The description on the back cover of Kawamata Chiaki’s Death Sentences compares the sci-fi/fantasy novel to the 2002 horror film The Ring (or Ringu, if you’re a purist who only acknowledges the original 1998 Japanese version). The film plot centers on **SPOILER ALERT** a video tape that’s haunted by a murdered girl. Anyone who watches the tape dies in seven days. Of course there’s a loophole. (There’s always a loophole).
Outside of the initial premise that something you see/watch/read/focus-on-for-an-extended-period-of-time can kill you the plots are very different. A better comparison is, in my opinion, “The Albertine Notes” by Rick Moody. (This novella can be read in McSweeney’s Mammoth Treasury of Thrilling Tales). The two share several common themes – time travel, addiction, a mysterious and deadly drug (The Albertine Notes) or poem (Death Sentences), and an opportunity to set things right that comes at the end. In addition, both stories feature an Asian protagonist and a haunting, fragmented narrative that only gradually resolves itself.
Chiaki’s novel opens in the1980’s where we meet Sakamoto, a member of a Japanese special police unit tasked with stopping the spread of an unidentified narcotic among the population. Its victims commit suicide. We’re quickly told that what we assumed to be a drug is actually a poem, copied by hand (copier use is now closely monitored by the authorities) and spread from person to person through an underground network of addicts.
Death Sentences jumps back in time to 1930’s New York, and then forward to Paris in the late 40’s. Here we witness, through the eyes of the Surrealist André Breton, the discovery of the poem and the emergence of the mysterious poet Who May. (And it is here that Chiaki accomplishes the truly unimaginable – somehow making the Surrealists interesting!) Who May will write only three powerful and disturbing poems: “Other World”, “Mirror” and “The Gold of Time”. These are enough to establish his reputation and his shadowy place in history. Breton is a witness, forced to watch helplessly as many of his contemporaries succumb to Who May’s art. After reading only a few lines he will, we learn, spend much of his life seeking “The Gold of Time”.
Duchamp picked at the corner of the manuscript on the table with a fingernail.
“This man… Who May… isn’t he Chinese? No matter, but what exactly did he think he was writing? Poetry? Well, this is nothing like poetry. It may be written with words, but this is painting. And,one might say, quite garish at that. Its fantasy is visually too primitive. Don’t you think? That paranoid Catalonian would be delighted to crank out his sort of thing in reams.”
That was a bit of sarcasm directed at Salvidor Dalí.
These two stories – the poem’s origin and its deadly consequences – converge in yet a third plotline that brings us back to 1980’s Japan. In it a small, independent poetry press organizes an exhibit built around a collection of newly discovered materials belonging to the early Surrealists. Among the items is André Breton’s trunk.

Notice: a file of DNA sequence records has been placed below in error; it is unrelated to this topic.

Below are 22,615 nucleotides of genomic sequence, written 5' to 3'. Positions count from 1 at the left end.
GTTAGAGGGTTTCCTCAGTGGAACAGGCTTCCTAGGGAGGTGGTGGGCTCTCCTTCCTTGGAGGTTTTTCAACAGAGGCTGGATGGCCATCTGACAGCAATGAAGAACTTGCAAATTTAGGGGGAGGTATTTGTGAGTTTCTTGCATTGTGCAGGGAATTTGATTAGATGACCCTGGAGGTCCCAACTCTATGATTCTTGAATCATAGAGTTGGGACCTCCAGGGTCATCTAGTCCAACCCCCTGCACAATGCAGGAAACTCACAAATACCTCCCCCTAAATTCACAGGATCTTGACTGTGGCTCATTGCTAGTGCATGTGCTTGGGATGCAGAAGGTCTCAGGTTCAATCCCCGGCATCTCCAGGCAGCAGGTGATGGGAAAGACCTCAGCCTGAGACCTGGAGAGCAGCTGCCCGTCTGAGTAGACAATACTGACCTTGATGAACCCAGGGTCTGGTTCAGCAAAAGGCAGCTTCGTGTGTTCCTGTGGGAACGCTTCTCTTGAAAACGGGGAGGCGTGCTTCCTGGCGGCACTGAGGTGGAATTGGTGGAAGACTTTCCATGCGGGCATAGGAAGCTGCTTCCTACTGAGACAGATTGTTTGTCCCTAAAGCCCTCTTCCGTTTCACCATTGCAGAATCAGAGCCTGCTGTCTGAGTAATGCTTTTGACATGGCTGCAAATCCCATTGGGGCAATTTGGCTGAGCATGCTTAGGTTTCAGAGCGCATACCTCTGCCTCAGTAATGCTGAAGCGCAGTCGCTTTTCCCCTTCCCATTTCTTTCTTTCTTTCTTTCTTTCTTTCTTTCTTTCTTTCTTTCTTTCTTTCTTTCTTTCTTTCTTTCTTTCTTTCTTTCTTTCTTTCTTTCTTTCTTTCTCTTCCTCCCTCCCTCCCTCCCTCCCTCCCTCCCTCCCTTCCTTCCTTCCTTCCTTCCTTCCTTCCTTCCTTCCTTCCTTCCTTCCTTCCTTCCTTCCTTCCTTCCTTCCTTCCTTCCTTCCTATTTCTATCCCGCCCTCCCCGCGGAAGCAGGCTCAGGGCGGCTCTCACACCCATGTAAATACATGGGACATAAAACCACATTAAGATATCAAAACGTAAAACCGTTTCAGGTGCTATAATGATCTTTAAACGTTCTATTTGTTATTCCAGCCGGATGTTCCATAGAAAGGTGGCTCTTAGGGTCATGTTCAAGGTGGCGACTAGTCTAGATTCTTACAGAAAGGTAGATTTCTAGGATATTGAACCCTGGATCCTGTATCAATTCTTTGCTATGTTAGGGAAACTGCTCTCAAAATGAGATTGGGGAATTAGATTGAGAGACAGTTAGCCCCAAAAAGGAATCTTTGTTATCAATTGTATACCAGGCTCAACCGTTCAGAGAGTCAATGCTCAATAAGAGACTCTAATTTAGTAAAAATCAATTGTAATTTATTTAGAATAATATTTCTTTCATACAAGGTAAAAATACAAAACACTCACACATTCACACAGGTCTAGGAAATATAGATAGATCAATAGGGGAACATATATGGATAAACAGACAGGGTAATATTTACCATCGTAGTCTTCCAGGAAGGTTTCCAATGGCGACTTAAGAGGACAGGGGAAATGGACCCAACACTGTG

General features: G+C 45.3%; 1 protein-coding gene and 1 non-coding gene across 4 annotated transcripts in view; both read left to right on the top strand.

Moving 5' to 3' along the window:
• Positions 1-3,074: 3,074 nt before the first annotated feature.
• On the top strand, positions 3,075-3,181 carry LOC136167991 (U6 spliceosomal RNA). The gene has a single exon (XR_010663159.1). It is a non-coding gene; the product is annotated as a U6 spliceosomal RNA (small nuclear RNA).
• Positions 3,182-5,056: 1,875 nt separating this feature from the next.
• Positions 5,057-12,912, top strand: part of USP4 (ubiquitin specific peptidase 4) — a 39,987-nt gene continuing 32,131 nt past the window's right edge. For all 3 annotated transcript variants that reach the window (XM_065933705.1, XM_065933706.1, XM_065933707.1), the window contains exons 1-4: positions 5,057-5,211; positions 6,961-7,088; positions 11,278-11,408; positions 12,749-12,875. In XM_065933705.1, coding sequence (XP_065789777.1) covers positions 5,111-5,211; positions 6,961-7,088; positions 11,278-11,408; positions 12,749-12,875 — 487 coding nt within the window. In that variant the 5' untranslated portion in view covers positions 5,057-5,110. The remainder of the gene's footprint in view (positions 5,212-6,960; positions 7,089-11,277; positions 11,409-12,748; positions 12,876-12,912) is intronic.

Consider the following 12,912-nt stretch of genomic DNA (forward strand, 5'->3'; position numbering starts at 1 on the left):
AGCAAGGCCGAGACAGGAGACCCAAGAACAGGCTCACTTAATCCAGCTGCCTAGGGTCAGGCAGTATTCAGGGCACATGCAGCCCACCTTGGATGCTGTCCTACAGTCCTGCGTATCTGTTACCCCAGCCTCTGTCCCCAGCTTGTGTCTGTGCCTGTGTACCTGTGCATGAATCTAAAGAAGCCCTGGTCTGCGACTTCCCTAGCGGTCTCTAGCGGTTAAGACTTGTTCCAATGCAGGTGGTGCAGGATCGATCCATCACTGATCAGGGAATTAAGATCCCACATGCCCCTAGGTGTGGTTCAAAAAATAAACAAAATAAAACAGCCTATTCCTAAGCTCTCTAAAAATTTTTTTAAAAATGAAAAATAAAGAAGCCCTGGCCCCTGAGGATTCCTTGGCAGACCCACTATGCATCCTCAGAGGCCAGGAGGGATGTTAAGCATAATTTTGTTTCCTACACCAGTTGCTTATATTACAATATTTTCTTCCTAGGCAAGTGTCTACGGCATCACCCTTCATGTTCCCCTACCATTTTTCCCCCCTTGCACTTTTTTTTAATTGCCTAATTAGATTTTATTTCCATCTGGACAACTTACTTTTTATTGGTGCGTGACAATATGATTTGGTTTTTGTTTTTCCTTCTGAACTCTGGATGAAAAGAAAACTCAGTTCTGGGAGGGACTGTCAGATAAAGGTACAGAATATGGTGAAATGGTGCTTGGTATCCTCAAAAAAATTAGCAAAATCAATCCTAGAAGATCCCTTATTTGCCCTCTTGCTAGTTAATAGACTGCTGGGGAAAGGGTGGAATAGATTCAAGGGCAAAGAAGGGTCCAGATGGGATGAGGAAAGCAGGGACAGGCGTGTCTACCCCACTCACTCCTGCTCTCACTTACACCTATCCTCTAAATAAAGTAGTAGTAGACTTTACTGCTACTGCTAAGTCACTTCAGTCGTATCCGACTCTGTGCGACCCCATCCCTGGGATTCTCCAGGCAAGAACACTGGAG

Kawamata Chiaki writes in abrupt, rapid fire prose. Each paragraph contains between 1-3 sentences and he incorporates a lot of dialogue. Personally, I like his style (though, I’ve seen reviews on GoodReads by readers who did not). It keeps the action moving and increases the tension. It also imbues the whole experience with an alien atmosphere. Chiaki – and his translators – use this stylistic tick to their advantage. Creating a nice contrast between the main narrative and the stream of conscious flow of the excerpts of Who May’s poetry which appear within the story.
It was all too obvious what he’d been doing.
That night he returned home well past two in the morning, and while having a nightcap he’d started reading the manuscripts signed my Who May.
The bottle of whiskey had been left uncapped. It was now empty. The glass was empty, too. Later they discovered that he hadn’t drunk the whiskey. It had evaporated in the heat. That explained why the place reeked.
At first Sakakibara thought he had drunk too much and fallen asleep like that. But that wasn’t it. Kasadera wasn’t asleep at all. He was lying there with both eyes wide open, staring into space.
His one hand was still clutching one of the three manuscript copies.
Death Sentences blends genres – incorporating sci-fi, literary thriller and noir. The plot, while not totally unexpected, is fairly complex in its construction. It’s the elements of complexity – the converging plotlines, the large cast of characters, the flashbacks and forwards, the defiance of genre – that make this novel so unusual. Not to mention ridiculously hard to stop reading.
The University of Minnesota Press has put out a beautiful edition, taking the time to include a good amount of scholarly material. The implication being that they consider Death Sentences a significant example of contemporary Japanese writing. I only wish more publishers would follow their example. There is a Foreword by Takayuki Tatsumi and an Afterword by Thomas Lamarre. Both with notes. Both closely examine the novel itself, its author and his influences. The care and attention that has gone into packaging this book (which, to their credit, seems to be typical of Minnesota) has me eagerly anticipating the next Chiaki novel to be published in English. I’ve been told that it deals with hikikomori culture – the Japanese phenomenon where young adults retreat from the world, never leaving their bedrooms. Just imagine what a skilled storyteller like Kawamati Chiaki will do with a subject like that!
[Correction: The hikikomori book is actually by another Japanese author, Saito Tamaki. The title is Hikikomori: Adolescence Without End and is scheduled to be released Spring, 2013. I suppose that’s what happens when you repeat things you thought you heard over loud music & drinks!]
Publisher: University of Minnesota Press, Minneapolis (2012)
ISBN: 978 0 8166 5455 0